Worn but not Broken

Blackbird singing in the dead of night
Take these broken wings and learn to fly
All your life
You were only waiting for this moment to arise.”

(J. Lennon and P. McCartney)

I Am Tired. Tired of crying. Tired of being afraid. Tired of a President who calls on White supremacists to “stand by”. Tired for knowing that “justice” means nothing in the absence of repercussions for the murders of my brothers and sisters. Tired for knowing the State can offer a settlement—they will bring money to the family of a woman who was shot and killed in her sleep—but they WILL NOT bring charges to the officers responsible for killing her. Tired of explaining to my non-Black peers, that mourning Black death does not mean that you support Black lives. 

Hardly a day goes by on social media, the news or any platform, without seeing Black death. And not just death, murder. The discrepancies between how Black and non-Black people are treated when these terrible situations arise remain equally troubling. Racism and prejudice persist in the soul of our society, a society built off the backs of people who were deemed to be ‘less than’, solely due to the color of their skin. And systemic forms of oppression in our legal, educational, and healthcare systems continue to proliferate, magnifying these issues to the point where they consume our nation like a cancer, trapping us in an arena built on hate.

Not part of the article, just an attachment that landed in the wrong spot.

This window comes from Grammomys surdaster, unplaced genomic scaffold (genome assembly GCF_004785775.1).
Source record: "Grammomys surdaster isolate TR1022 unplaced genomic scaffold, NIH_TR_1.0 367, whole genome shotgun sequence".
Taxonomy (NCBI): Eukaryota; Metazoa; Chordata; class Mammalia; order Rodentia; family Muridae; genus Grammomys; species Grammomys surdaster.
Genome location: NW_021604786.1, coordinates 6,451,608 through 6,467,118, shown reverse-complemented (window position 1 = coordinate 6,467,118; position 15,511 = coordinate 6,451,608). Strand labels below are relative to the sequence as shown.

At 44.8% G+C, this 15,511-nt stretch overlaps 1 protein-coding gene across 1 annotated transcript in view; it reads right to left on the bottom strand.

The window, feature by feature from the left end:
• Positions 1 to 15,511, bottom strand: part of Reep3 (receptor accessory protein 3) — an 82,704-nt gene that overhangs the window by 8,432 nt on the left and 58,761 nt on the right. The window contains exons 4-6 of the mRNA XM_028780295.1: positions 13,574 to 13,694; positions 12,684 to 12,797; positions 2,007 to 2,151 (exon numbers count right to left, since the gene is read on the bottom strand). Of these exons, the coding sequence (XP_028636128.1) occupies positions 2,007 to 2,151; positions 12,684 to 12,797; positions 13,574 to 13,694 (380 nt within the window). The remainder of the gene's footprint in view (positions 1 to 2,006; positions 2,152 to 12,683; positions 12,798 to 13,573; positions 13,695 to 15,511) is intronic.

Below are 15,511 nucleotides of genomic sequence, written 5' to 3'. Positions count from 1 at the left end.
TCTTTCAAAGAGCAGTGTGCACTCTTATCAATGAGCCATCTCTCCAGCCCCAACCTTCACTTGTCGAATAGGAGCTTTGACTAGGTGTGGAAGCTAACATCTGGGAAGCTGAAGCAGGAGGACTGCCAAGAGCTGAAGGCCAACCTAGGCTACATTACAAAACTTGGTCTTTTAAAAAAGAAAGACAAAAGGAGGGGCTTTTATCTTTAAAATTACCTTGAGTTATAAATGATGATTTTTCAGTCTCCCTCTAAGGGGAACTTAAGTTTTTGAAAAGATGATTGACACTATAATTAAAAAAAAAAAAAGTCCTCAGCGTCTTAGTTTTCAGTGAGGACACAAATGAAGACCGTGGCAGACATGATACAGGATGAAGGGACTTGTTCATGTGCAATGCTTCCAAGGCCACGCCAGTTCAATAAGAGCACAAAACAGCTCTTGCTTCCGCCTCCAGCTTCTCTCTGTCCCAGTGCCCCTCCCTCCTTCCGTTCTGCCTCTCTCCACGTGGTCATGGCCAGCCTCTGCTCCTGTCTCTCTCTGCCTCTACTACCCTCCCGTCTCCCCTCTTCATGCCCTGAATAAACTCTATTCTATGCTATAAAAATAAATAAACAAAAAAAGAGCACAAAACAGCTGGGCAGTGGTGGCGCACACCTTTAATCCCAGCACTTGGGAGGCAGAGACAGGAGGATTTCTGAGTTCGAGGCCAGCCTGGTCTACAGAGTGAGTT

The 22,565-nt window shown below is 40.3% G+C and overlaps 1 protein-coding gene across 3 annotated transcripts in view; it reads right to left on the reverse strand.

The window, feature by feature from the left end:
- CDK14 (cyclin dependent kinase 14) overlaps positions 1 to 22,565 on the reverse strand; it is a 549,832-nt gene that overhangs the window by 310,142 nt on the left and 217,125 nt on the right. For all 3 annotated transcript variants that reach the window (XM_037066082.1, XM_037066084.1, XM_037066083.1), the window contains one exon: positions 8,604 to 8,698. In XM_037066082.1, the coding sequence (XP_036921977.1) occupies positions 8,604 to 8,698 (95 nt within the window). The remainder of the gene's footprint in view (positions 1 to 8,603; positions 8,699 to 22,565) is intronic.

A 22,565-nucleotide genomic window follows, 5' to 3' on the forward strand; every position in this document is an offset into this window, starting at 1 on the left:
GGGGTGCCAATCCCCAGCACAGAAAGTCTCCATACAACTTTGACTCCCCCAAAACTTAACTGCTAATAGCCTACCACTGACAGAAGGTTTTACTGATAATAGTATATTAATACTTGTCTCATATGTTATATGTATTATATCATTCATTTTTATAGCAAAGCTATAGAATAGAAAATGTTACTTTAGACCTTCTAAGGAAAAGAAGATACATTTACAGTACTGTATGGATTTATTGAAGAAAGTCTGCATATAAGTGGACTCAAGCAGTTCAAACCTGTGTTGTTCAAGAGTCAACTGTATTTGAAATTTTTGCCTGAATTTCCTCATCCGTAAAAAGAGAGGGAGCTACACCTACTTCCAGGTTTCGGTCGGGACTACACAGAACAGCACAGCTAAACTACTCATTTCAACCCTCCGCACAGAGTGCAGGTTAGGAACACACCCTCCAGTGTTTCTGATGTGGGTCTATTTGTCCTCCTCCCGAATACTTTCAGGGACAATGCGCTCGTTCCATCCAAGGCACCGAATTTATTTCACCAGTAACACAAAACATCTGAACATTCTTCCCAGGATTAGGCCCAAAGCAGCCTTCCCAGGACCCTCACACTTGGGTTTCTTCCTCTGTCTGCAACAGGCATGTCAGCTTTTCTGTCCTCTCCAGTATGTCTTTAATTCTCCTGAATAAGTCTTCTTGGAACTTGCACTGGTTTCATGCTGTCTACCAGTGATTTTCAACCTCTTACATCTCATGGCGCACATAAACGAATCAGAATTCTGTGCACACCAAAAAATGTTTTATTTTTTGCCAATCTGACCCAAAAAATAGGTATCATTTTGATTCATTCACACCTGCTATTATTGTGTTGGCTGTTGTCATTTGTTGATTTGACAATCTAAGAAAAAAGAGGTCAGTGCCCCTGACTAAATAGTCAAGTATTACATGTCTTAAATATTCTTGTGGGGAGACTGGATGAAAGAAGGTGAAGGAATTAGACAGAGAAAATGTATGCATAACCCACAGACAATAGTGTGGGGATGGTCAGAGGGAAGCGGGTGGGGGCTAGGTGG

It all begs the question in my tired soul. What can we do about it? What is there to do about it? Can we even do anything about it?

These fraught days I’ve been reading, almost like a prayer, Maya Angelou’s “Still I Rise”.

Did you want to see me broken?
Bowed head and lowered eyes?
Shoulders falling down like teardrops,
Weakened by my soulful cries?

You may shoot me with your words,
You may cut me with your eyes,
You may kill me with your hatefulness,
But still, like air, I’ll rise.”

I’m undone every time. In part because I feel broken, powerless and worn down, because all I see are Black people being shot, cut, and killed in hate. Then I remember her poem—STILL I RISE. In the midst of the sorrow and in spite of it, there can still be hope. Joy too. As our country crawls closer to an election and trembles with pandemic, protests…racial tensions increasing, education systems failing, wildfires consuming and more—there is still Hope.

Change is coming. At yet another pivotal point in history we must stand back up, no matter how many times we fall, no matter how many Proud Boys try to kill us. Keep having those hard conversations, keep fighting back, keep refusing to be silenced, keep on saying their names, take advantage of the moment—and continue to rise.